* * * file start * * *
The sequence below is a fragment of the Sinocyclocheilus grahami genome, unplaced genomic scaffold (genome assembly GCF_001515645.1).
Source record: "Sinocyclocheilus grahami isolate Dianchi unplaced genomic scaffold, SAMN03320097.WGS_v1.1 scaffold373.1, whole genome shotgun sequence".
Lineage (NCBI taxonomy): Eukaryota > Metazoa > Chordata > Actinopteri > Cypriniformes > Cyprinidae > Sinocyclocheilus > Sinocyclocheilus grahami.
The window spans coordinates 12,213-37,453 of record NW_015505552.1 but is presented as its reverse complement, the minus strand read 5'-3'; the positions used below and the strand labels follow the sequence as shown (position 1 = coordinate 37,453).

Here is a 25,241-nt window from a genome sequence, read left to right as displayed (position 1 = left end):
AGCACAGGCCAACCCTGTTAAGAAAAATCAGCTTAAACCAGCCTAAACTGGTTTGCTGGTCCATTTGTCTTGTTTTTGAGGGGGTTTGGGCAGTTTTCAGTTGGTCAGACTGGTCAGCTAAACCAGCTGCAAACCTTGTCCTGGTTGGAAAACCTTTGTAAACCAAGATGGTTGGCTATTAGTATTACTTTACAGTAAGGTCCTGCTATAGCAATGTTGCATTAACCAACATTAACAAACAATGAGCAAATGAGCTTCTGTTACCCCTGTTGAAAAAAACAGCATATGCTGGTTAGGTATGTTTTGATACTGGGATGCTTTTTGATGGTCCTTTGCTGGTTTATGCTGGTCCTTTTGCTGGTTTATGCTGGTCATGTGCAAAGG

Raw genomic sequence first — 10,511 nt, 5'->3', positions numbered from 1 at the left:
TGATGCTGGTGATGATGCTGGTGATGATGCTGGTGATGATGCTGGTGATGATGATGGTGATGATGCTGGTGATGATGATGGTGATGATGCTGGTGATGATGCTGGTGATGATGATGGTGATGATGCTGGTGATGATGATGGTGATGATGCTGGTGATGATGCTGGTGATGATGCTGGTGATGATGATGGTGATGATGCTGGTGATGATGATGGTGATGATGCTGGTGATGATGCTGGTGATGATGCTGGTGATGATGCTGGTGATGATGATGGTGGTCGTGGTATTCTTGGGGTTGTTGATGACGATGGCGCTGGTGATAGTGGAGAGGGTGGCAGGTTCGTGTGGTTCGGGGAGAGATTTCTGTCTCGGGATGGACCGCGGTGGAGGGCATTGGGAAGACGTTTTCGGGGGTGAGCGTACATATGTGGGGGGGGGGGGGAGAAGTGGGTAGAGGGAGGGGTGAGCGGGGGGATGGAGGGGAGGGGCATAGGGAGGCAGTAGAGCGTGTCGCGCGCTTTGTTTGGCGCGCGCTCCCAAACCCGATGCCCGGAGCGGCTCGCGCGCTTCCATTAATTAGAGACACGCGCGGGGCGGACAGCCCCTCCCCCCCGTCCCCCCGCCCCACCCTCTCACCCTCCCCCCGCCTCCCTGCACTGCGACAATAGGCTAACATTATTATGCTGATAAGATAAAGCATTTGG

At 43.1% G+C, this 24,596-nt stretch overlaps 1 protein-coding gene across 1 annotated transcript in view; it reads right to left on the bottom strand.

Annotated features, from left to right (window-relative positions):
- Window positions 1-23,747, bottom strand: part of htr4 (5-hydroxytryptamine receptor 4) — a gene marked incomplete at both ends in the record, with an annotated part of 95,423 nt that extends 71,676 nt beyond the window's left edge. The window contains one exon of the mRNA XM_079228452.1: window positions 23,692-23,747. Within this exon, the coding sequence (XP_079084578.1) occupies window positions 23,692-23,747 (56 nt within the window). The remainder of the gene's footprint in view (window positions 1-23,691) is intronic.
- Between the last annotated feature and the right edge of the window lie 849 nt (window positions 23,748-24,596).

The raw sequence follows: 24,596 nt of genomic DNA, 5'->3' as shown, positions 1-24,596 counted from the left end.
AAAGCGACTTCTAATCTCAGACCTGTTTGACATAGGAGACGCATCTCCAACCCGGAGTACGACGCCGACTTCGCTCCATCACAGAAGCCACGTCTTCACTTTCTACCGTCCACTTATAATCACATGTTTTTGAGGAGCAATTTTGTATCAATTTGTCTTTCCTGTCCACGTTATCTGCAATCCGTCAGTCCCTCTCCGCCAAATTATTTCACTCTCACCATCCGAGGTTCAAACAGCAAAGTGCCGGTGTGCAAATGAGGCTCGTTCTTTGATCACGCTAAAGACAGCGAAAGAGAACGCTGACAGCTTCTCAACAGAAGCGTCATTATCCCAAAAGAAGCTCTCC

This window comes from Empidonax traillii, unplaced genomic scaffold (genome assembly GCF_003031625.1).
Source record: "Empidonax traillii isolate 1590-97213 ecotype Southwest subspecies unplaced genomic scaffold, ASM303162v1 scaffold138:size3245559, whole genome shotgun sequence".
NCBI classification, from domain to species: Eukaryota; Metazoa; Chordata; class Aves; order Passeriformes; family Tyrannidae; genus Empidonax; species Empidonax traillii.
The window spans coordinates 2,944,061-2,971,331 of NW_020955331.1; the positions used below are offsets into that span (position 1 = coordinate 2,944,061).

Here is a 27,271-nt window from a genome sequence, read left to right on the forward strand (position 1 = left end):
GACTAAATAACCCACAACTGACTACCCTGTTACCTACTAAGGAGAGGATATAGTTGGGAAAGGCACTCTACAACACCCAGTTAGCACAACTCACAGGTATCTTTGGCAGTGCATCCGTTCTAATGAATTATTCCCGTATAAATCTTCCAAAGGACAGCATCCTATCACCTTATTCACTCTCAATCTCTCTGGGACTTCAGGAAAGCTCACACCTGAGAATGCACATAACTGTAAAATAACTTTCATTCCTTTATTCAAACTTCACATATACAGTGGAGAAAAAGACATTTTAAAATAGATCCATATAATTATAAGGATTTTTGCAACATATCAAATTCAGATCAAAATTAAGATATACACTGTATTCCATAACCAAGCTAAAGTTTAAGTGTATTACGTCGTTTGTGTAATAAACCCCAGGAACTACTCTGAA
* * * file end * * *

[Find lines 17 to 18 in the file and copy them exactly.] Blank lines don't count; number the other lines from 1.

NCBI classification, from domain to species: Eukaryota; Metazoa; Chordata; class Aves; order Passeriformes; family Tyrannidae; genus Empidonax; species Empidonax traillii.
The window spans coordinates 2,944,061-2,971,331 of NW_020955331.1; the positions used below are offsets into that span (position 1 = coordinate 2,944,061).